AMERICAN FORK — Spending time in jail is harsh punishment, but for two former athletes, the loss of lifelong dreams is even worse.
"Seth's life has basically been focused on getting into BYU, being a swimmer," attorney Tara Isaacson said Tuesday in 4th District Court. "During his teenage years, his whole world revolved around school and swimming."
But Christopher Seth Parker, 19, and swim teammate Matthew Rados, 18, were dismissed from Brigham Young University and the swim team in late 2008 after being arrested for numerous thefts and burglaries over a two-month period. Friend Jacob Jones, 18, was also involved and dismissed from BYU, said BYU spokeswoman Carri Jenkins.
Prosecutor Curtis Larson said the two-month crime spree began in September and included stealing from the BYU Bookstore, joy riding in other students' cars, shoplifting and even stealing a car from a store parking lot after finding a lost set of keys.
The group used the credit cards inside the car, then drove it around for two weeks before they ditched it in Nephi.
On Tuesday, the trio — who had each pleaded guilty to numerous charges, including second- and third-degree felonies of theft, burglary and tampering with a witness — were sentenced to 60, 30 and 45 days in jail respectively, plus 240 hours each of community service and three years of probation.
They also owe restitution when an amount is decided.
A fourth co-defendant and female swimmer, Madison Gray, 19, played a lesser role but still benefitted from the crimes, Larson said.
She was suspended from BYU in December 2008, Jenkins said, then sentenced in mid-March on three class A misdemeanors. She received community service hours.
Isaacson said she still doesn't know why Parker, with his flawless past and kind, respectful nature, "went off the rails" and began making "terrible decisions."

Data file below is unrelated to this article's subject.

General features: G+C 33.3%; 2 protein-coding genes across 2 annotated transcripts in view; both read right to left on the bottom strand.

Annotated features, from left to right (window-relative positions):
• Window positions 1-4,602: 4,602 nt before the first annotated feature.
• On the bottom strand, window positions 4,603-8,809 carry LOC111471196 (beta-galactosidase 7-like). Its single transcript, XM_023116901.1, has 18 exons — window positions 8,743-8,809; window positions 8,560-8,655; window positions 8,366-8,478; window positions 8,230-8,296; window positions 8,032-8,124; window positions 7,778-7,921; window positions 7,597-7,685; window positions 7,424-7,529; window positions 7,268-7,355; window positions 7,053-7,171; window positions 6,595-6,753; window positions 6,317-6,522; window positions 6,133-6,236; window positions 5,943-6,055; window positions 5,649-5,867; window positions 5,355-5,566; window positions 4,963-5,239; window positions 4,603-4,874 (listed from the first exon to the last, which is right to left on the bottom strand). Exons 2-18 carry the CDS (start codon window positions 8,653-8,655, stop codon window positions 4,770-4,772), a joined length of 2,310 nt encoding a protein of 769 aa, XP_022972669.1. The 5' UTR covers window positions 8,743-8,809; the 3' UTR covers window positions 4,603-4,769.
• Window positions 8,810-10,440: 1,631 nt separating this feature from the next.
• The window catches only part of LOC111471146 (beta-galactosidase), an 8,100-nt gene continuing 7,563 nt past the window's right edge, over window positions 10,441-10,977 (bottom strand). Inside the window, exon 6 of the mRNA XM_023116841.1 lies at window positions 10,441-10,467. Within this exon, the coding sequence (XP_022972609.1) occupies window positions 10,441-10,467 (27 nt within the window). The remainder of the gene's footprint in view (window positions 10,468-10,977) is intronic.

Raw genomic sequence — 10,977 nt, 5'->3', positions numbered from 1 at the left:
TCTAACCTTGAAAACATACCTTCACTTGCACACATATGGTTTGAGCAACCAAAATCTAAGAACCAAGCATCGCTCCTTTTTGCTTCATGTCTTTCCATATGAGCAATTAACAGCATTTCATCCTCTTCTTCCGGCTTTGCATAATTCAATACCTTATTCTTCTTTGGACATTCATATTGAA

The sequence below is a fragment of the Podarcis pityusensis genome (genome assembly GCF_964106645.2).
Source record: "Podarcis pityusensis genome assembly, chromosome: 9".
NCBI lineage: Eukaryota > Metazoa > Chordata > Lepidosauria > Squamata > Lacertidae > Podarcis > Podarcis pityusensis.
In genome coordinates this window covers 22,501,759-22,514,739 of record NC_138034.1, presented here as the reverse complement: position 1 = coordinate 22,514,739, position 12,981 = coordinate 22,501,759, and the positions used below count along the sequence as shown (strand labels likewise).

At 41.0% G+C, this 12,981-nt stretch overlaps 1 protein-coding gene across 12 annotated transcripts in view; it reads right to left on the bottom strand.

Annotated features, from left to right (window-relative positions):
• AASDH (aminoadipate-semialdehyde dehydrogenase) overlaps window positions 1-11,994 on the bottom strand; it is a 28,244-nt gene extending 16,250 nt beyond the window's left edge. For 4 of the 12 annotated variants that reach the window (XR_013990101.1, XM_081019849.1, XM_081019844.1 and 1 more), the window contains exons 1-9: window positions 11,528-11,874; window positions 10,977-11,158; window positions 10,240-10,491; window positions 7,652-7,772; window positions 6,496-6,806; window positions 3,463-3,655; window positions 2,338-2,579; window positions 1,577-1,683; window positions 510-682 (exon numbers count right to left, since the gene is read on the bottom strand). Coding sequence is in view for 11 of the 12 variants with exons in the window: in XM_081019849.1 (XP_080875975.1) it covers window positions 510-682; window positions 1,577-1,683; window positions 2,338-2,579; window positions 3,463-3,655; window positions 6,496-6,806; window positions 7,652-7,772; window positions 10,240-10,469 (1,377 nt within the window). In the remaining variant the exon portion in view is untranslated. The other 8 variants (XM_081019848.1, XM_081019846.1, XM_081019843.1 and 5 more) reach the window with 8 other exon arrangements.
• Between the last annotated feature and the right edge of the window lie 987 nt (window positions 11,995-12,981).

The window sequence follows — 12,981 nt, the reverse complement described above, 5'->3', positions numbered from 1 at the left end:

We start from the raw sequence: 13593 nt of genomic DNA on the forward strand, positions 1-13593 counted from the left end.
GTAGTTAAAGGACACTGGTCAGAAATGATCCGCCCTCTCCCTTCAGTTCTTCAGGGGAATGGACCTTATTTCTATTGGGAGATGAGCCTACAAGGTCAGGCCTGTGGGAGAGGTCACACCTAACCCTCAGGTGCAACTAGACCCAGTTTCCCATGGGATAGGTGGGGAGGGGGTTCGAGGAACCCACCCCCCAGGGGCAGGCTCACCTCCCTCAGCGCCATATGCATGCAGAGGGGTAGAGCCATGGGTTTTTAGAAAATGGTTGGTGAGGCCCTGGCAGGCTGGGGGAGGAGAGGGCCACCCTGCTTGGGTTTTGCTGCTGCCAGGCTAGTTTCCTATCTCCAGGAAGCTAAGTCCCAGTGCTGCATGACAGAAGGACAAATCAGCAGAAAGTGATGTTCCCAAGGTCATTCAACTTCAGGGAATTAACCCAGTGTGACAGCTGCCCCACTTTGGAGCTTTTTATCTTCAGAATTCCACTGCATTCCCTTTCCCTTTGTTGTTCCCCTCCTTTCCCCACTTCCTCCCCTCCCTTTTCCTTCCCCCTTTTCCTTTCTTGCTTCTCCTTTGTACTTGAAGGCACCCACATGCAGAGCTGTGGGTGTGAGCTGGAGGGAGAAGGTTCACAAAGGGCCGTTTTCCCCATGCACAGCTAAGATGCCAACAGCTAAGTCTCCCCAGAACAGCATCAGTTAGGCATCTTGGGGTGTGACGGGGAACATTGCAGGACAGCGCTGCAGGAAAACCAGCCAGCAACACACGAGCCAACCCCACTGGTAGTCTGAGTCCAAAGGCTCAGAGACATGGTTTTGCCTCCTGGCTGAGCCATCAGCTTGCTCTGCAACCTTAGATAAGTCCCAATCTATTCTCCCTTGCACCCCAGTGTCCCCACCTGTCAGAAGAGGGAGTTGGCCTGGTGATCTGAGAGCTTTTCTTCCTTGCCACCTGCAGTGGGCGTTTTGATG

Jones' attorney, Jim Bradshaw, called it the "perfect storm."
"It was the coming together of a lot of factors," Bradshaw said. "They had never been out of the house, they lived these perfect lives — discipline, achievement-oriented lives. What started out as pranks (grew)."
However, Larson disagreed and asked the judge to impose the recommended 150 days in jail, referencing the boys' efforts to cover up their crimes, and even threatening fellow teammates to keep quiet. However, the teammates eventually went to BYU police and the group was arrested.
"There's something more here than meets the eye in these guys," Larson said. "A normal individual doesn't just all of a sudden 'fall off the rails' and go this deep."
Parents wept as they listened to their boys apologize.
"Your honor, I'm very sorry for all the shame I've brought upon my parents, my family, BYU, the swim team, the church," Rados said, his voice breaking. "I know I can't go back and change what I've done, but I am taking steps to fix (things)."
Rados was given until June 17 to report to the Utah County Jail because he is finishing classes at a community college in California. The other boys had to report to the jail by the end of Tuesday.
"I'm really sorry and ashamed for what I've done," Jones said. "It's not my nature to go and do those things. For the first time in my life I had freedom, and I just got carried away and did the wrong things."
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